Games Are Not Coffee Mugs: Games and the Right of Publicity

By Ford, William K.; Liebler, Raizel | Santa Clara Computer & High Technology Law Journal, November 2012 | Go to article overview

Games Are Not Coffee Mugs: Games and the Right of Publicity


Ford, William K., Liebler, Raizel, Santa Clara Computer & High Technology Law Journal


While there are variations, traditional board wargames are characterized by the use of maps overlaid with hexagons, numerous cardboard counter playing pieces, assorted charts, and complex rules. (312) They are designed to represent actual or fictional battles or wars, with combat resolved through dice rolls and combat results tables. (313) Tactics II includes an instruction book with sixteen pages of rules (some optional), a 28 by 22 inch mapboard (with squares rather than hexes), and 88 counters total (44 for each side). (314) At the other end of the spectrum, War in the Pacific includes an 88 page rulebook, seven 22 by 34 inch strategic maps, several tactical maps, and approximately 9000 counters. (315) Playing times for these games are often longer than typical mass-market games. (316) Some games that are closely related to traditional wargames depart from the standard formula in various ways, such as dropping the hex grid, (317) substituting generic plastic pieces for the more detailed cardboard counters, (318) or departing from the emphasis on combat between military units. (319) Wargames can have any sort of theme, whether tied to hypothetical events, (320) science fiction, (321) fantasy, (322) horror, (323) or other genres, but the largest category of wargames is based on historical events.

Avalon Hill's sales were good in the early 1960s. (324) The company received good publicity from a variety of media sources, including Life (325) and Playboy. (326) Some of its games appeared in mass market stores (327) and catalogs. (328) But Avalon Hill was still nurturing a hobby in its infancy. From 1967 to 1969, it published only one new wargame title per year. (329) Things changed in the 1970s.

For years, Avalon Hill faced little competition, (330) but in 1969 James Dunnigan founded a competing wargame publisher, Simulations Publications, Inc. (SPI). (331) With Avalon Hill and SPI leading the way, many smaller companies entered the market. Figure 1 illustrates the growth in wargame publishing from 1958 to 2008 using data from four different sources. These sources show that hobby wargaming established itself after the courts decided the three classic right of publicity game cases. (332) And while it is a small industry, (333) they show that it is prolific for its size. The total number of published wargames is in the thousands. Wargaming is not a footnote to what should really be a discussion of Monopoly and other childhood games. (334)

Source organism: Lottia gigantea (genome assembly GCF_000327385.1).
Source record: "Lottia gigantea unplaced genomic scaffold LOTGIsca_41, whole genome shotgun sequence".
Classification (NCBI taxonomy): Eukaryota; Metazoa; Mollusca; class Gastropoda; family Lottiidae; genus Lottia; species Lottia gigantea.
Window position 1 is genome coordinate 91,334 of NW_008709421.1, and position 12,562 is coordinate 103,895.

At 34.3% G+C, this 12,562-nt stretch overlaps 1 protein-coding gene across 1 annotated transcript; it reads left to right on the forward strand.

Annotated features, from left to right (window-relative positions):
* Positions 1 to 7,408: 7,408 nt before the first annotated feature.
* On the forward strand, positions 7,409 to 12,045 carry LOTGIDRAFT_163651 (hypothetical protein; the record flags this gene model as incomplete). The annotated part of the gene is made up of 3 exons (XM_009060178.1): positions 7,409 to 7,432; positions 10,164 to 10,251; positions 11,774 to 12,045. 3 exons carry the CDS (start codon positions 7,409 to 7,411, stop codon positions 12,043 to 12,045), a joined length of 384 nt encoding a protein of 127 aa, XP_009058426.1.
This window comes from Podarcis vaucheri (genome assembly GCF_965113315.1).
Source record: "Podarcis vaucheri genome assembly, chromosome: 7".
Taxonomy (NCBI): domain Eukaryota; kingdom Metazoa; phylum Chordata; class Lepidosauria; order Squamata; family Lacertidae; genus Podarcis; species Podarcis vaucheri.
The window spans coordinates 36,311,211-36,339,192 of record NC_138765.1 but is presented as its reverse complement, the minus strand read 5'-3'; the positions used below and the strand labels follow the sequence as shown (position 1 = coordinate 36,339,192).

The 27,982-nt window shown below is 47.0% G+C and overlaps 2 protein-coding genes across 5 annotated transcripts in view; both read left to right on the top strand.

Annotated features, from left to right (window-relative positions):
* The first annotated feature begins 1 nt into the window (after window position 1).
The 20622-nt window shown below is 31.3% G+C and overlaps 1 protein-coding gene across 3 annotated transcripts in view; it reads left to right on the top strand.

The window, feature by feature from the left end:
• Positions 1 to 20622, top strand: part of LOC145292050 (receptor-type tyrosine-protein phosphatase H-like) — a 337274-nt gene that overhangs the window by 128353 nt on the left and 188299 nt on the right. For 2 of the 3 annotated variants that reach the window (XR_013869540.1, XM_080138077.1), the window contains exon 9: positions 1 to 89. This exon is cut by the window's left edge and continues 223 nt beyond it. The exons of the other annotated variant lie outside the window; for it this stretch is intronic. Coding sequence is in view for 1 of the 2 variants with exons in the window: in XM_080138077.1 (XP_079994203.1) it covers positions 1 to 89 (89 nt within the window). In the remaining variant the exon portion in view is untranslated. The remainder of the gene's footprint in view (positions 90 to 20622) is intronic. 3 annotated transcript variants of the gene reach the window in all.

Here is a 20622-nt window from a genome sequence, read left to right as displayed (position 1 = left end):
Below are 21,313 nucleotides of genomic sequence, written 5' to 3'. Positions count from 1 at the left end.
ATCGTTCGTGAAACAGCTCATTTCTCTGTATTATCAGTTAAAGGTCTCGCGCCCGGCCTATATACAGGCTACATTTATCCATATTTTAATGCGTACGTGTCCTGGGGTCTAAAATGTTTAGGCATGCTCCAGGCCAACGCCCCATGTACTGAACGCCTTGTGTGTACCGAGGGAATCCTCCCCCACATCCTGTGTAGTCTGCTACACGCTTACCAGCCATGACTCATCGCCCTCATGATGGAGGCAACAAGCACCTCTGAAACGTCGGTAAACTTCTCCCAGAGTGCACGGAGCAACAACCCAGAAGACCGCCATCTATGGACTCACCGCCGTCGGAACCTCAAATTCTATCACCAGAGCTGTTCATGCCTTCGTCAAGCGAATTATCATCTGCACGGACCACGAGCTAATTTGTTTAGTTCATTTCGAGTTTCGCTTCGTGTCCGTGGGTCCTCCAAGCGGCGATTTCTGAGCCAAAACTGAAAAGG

[FIGURE 1 OMITTED] (335)

2. Role-Playing Games

While the 1970s saw the maturation of commercial wargames, it also saw the creation of tabletop role-playing games. Role-playing games debuted in 1974 with the publication of Gary Gygax's and Dave Arneson's Dungeons & Dragons (D&D), the game that created the commercial role-playing game industry. (336) Richard Garfield, the creator of the first collectable card game, Magic: The Gathering, claims it is "not a stretch to call D&D the most innovative game ever." (337) D&D in its various forms, including Advanced Dungeons & Dragons (AD&D), was also among the most controversial games of all time due to its supernatural content. D&D products were accused of promoting the occult and even causing suicides, torture, rape, and murder. (338) D&D of course survived, as did the role-playing genre it created.

D&D grew out of miniature wargaming, (339) but it departed from traditional miniature wargames in several important ways. In D&D, players control individual characters rather than entire units. D&D also emphasizes a narrative that goes beyond a battle or even a sequence of battles. While solo play is possible in D&D and other role-playing games, (340) multiple players ordinarily work together cooperatively. A referee or judge, called a "dungeon master" in D&D and a "game master" in many other role-playing games, describes the environment and controls the enemy characters.

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